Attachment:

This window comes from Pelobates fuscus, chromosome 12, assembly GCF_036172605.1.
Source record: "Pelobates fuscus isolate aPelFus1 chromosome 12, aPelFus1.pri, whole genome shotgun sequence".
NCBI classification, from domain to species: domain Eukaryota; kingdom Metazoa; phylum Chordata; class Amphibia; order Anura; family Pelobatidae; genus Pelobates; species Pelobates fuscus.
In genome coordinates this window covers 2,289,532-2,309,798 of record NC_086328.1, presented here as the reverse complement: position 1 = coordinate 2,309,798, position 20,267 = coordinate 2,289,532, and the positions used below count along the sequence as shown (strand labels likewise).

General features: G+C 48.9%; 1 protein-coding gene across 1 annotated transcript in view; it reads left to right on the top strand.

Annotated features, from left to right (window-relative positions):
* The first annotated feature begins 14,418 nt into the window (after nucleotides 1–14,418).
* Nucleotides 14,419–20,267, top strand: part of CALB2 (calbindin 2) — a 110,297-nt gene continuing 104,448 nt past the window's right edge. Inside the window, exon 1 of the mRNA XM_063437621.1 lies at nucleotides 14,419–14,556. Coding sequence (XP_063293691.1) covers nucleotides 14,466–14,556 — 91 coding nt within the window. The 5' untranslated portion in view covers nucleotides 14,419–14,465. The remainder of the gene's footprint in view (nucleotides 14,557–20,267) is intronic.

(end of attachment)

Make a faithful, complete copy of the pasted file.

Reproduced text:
This window comes from Pelobates fuscus, chromosome 12, assembly GCF_036172605.1.
Source record: "Pelobates fuscus isolate aPelFus1 chromosome 12, aPelFus1.pri, whole genome shotgun sequence".
NCBI classification, from domain to species: domain Eukaryota; kingdom Metazoa; phylum Chordata; class Amphibia; order Anura; family Pelobatidae; genus Pelobates; species Pelobates fuscus.
In genome coordinates this window covers 2,289,532-2,309,798 of record NC_086328.1, presented here as the reverse complement: position 1 = coordinate 2,309,798, position 20,267 = coordinate 2,289,532, and the positions used below count along the sequence as shown (strand labels likewise).

General features: G+C 48.9%; 1 protein-coding gene across 1 annotated transcript in view; it reads left to right on the top strand.

Annotated features, from left to right (window-relative positions):
* The first annotated feature begins 14,418 nt into the window (after nucleotides 1–14,418).
* Nucleotides 14,419–20,267, top strand: part of CALB2 (calbindin 2) — a 110,297-nt gene continuing 104,448 nt past the window's right edge. Inside the window, exon 1 of the mRNA XM_063437621.1 lies at nucleotides 14,419–14,556. Coding sequence (XP_063293691.1) covers nucleotides 14,466–14,556 — 91 coding nt within the window. The 5' untranslated portion in view covers nucleotides 14,419–14,465. The remainder of the gene's footprint in view (nucleotides 14,557–20,267) is intronic.